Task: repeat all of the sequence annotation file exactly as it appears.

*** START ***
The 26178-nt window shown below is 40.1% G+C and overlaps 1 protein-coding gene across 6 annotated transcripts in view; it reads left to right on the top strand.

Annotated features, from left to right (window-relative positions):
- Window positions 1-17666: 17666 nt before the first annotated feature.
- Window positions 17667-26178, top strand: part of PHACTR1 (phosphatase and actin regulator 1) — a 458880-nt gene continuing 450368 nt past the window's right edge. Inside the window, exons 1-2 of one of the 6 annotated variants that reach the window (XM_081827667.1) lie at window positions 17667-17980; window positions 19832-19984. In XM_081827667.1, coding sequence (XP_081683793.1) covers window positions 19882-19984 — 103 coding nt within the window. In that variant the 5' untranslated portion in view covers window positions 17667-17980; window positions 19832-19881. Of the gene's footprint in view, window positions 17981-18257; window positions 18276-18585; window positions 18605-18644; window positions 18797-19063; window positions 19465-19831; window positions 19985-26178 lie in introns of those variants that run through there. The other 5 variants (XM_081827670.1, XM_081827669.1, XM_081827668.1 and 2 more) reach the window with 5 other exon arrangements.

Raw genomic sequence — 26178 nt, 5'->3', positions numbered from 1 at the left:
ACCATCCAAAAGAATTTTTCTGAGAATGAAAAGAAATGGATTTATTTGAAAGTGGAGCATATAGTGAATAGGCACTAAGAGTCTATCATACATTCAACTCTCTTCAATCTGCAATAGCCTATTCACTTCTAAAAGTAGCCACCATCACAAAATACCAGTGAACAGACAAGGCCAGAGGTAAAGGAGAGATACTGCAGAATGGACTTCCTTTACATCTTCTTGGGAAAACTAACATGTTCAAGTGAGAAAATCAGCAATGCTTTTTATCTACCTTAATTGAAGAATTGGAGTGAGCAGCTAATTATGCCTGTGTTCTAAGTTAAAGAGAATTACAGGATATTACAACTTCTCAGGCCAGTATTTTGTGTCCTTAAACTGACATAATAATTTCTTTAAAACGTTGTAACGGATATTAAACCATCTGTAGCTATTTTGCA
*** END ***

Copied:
The 26178-nt window shown below is 40.1% G+C and overlaps 1 protein-coding gene across 6 annotated transcripts in view; it reads left to right on the top strand.

Annotated features, from left to right (window-relative positions):
- Window positions 1-17666: 17666 nt before the first annotated feature.
- Window positions 17667-26178, top strand: part of PHACTR1 (phosphatase and actin regulator 1) — a 458880-nt gene continuing 450368 nt past the window's right edge. Inside the window, exons 1-2 of one of the 6 annotated variants that reach the window (XM_081827667.1) lie at window positions 17667-17980; window positions 19832-19984. In XM_081827667.1, coding sequence (XP_081683793.1) covers window positions 19882-19984 — 103 coding nt within the window. In that variant the 5' untranslated portion in view covers window positions 17667-17980; window positions 19832-19881. Of the gene's footprint in view, window positions 17981-18257; window positions 18276-18585; window positions 18605-18644; window positions 18797-19063; window positions 19465-19831; window positions 19985-26178 lie in introns of those variants that run through there. The other 5 variants (XM_081827670.1, XM_081827669.1, XM_081827668.1 and 2 more) reach the window with 5 other exon arrangements.

Raw genomic sequence — 26178 nt, 5'->3', positions numbered from 1 at the left:
ACCATCCAAAAGAATTTTTCTGAGAATGAAAAGAAATGGATTTATTTGAAAGTGGAGCATATAGTGAATAGGCACTAAGAGTCTATCATACATTCAACTCTCTTCAATCTGCAATAGCCTATTCACTTCTAAAAGTAGCCACCATCACAAAATACCAGTGAACAGACAAGGCCAGAGGTAAAGGAGAGATACTGCAGAATGGACTTCCTTTACATCTTCTTGGGAAAACTAACATGTTCAAGTGAGAAAATCAGCAATGCTTTTTATCTACCTTAATTGAAGAATTGGAGTGAGCAGCTAATTATGCCTGTGTTCTAAGTTAAAGAGAATTACAGGATATTACAACTTCTCAGGCCAGTATTTTGTGTCCTTAAACTGACATAATAATTTCTTTAAAACGTTGTAACGGATATTAAACCATCTGTAGCTATTTTGCA